Would you want a limited Stage Manager on non-M1 iPads?

Would you want a limited Stage Manager on non-M1 iPads?

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The Stage Manager feature of iPadOS 16 has been in the spotlight this week – not because of what it allows iPad users to do, but because of its controversial requirements. 9to5Mac covered how users are upset about Apple’s decision to keep it restricted to M1 iPads, while the company’s explanations don’t seem all that believable. But if you could change that, would you be fine with having a limited version of Stage Manager on non-M1 iPads?

What is Stage Manager?

First of all, Stage Manager is a feature introduced with the recently announced iPadOS 16 that brings real multitasking to the iPad. Unlike Split View, which just lets you run two apps at the same time side by side, Stage Manager basically enables windowed apps on the iPad for the first time.

The interface is not exactly what you have in a desktop operating system like Windows or macOS (although the latest version of macOS also features Stage Manager), but it lets you run up to eight apps in floating windows that can be reorganized and resized.

But the improvements coming with Stage Manager extend beyond multitasking, as the feature also enables real support for an external display on the iPad. Instead of mirroring the iPad screen with black bars on each side, Stage Manager fills the monitor with the system wallpaper and lets users move the floating windows to the external display.

It’s certainly the biggest upgrade in terms of multitasking for the iPad – something that users have been asking for for a long time. However, not many iPad users will have access to the new Stage Manager feature.

Stage Manager requirements

Apple has announced Stage Manager as an exclusive feature for iPads equipped with the M1 chip. This means that, for now, only the 2021 iPad Pro and iPad Air 5 (released earlier this year) will get Stage Manager with iPadOS 16.

Some users, especially those who bought the 2020 iPad Pro with the A12Z chip, have been upset since they believe they have an iPad that is more than capable of running more than two apps at the same time. After several complaints on the internet, Apple shared details of why exactly Stage Manager requires the M1 chip, but that’s where things got even more confusing.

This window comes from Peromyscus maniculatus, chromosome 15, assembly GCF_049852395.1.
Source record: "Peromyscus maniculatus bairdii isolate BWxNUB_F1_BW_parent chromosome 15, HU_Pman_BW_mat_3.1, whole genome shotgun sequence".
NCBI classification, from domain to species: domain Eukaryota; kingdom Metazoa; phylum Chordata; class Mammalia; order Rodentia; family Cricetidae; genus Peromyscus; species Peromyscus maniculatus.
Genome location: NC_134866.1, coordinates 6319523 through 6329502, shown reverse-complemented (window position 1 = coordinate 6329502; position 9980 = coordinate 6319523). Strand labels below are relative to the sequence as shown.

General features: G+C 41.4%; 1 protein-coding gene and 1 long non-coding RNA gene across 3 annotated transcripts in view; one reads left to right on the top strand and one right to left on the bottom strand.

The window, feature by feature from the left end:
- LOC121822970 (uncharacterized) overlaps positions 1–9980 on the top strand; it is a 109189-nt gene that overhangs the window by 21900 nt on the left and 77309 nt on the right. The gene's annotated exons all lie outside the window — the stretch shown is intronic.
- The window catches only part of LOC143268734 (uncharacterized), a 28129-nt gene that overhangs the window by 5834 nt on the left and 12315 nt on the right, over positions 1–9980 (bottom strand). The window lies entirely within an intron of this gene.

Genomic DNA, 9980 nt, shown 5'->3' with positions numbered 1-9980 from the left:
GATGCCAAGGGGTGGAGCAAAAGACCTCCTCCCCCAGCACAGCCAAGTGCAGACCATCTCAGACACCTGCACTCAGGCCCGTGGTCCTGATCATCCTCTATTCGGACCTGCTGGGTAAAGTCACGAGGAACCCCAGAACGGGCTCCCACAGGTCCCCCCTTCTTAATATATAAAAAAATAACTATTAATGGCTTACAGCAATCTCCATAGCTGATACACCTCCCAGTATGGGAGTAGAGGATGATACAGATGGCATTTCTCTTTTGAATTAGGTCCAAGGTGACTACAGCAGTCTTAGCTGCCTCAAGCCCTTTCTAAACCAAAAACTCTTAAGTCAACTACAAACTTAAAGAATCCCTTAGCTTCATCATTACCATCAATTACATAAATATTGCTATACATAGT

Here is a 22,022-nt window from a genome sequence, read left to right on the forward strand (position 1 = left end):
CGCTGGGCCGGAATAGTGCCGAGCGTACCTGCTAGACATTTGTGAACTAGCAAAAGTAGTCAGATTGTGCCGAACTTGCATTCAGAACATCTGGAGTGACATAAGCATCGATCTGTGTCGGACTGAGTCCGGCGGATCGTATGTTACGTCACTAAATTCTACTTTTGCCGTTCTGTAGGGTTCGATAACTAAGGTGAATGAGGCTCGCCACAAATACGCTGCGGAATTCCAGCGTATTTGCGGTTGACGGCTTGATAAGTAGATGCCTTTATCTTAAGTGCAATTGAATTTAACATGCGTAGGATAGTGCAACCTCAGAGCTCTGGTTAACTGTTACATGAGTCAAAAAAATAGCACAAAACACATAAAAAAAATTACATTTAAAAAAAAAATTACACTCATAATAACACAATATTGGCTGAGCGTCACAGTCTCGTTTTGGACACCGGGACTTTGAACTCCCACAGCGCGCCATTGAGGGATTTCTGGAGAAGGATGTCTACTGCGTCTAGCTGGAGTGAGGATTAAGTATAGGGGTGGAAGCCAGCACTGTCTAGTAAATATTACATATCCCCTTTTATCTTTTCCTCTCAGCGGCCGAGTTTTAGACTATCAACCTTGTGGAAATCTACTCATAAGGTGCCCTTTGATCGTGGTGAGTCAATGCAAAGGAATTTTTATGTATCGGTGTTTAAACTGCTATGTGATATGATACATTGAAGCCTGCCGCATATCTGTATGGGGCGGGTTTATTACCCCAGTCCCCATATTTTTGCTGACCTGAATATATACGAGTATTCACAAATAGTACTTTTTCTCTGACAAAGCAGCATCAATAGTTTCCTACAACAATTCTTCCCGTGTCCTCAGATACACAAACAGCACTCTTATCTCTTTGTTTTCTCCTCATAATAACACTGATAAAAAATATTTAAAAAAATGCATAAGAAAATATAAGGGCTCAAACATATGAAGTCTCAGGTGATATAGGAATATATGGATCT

First, an Apple spokesperson told Rene Ritchie that Stage Manager was created as a “fully integrated experience.” So in order to support up to eight apps running simultaneously plus an external 6K resolution display, the company concluded that only the M1 chip is capable of delivering the best performance for Stage Manager.

Then, Apple’s head of software engineering Craig Federighi told TechCrunch that the virtual memory swap and the Thunderbolt port on M1 iPads were crucial in creating Stage Manager. However, some iPad users found these statements hard to believe.

As pointed out by multiple users and developers, the base iPad Air 5 model with 64GB of storage lacks virtual memory swap – one of the Stage Manager requirements. iPad Air 5 also has no Thunderbolt port, and yet it gets external display support with iPadOS 16.

Federighi also pointed out that the Stage Manager requirements had to be super high since the feature has smooth animations and shadows, but this also seems controversial since the feature is available for Intel Macs with macOS Ventura. Isn’t a 2020 or even 2018 iPad Pro, which Apple claims has a more powerful GPU than an Xbox, capable of running some apps in floating windows?

Stage Manager for non-M1 iPads

Craig Federighi also said in an interview that Apple tested Stage Manager on non-M1 iPads, but the company wasn’t satisfied with the results. This was later confirmed by 9to5Mac after we found an internal setting that enables Stage Manager for “legacy” iPads running iPadOS 16.

At this point, Apple hasn’t said a word about reconsidering the Stage Manager requirements. Personally, I believe that other iPad models are more than capable of running at least three to four apps simultaneously, since you can already do this with non-M1 iPads using Split View and Slide Over. That’s where our poll comes in.

If Apple is willing to change the Stage Manager requirements, would you want a limited version of this feature on more iPad models? Let us know your thoughts below in the poll and in the comments section.

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